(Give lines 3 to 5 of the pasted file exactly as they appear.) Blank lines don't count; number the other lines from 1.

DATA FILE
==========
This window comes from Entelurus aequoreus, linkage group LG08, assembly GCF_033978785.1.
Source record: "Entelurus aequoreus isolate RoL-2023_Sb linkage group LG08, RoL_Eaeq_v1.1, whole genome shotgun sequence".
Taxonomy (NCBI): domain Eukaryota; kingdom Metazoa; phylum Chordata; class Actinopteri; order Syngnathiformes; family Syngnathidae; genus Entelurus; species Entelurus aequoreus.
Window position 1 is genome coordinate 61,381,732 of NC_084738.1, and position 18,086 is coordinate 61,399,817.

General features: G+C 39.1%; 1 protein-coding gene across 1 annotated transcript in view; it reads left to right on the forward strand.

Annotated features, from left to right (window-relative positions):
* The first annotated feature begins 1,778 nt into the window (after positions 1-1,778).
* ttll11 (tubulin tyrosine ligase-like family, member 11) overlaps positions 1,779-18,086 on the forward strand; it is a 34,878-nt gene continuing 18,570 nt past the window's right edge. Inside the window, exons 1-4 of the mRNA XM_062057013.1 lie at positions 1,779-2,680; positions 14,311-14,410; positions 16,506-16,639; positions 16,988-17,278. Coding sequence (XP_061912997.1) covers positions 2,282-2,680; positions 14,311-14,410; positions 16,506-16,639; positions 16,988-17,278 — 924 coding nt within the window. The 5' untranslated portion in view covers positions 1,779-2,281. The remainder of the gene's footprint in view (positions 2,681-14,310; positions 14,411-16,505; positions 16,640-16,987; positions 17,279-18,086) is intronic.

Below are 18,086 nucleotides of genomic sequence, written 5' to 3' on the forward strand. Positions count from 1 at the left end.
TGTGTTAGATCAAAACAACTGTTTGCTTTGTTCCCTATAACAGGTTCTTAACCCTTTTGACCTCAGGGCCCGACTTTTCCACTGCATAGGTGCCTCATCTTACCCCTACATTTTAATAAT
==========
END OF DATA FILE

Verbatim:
Taxonomy (NCBI): domain Eukaryota; kingdom Metazoa; phylum Chordata; class Actinopteri; order Syngnathiformes; family Syngnathidae; genus Entelurus; species Entelurus aequoreus.
Window position 1 is genome coordinate 61,381,732 of NC_084738.1, and position 18,086 is coordinate 61,399,817.

General features: G+C 39.1%; 1 protein-coding gene across 1 annotated transcript in view; it reads left to right on the forward strand.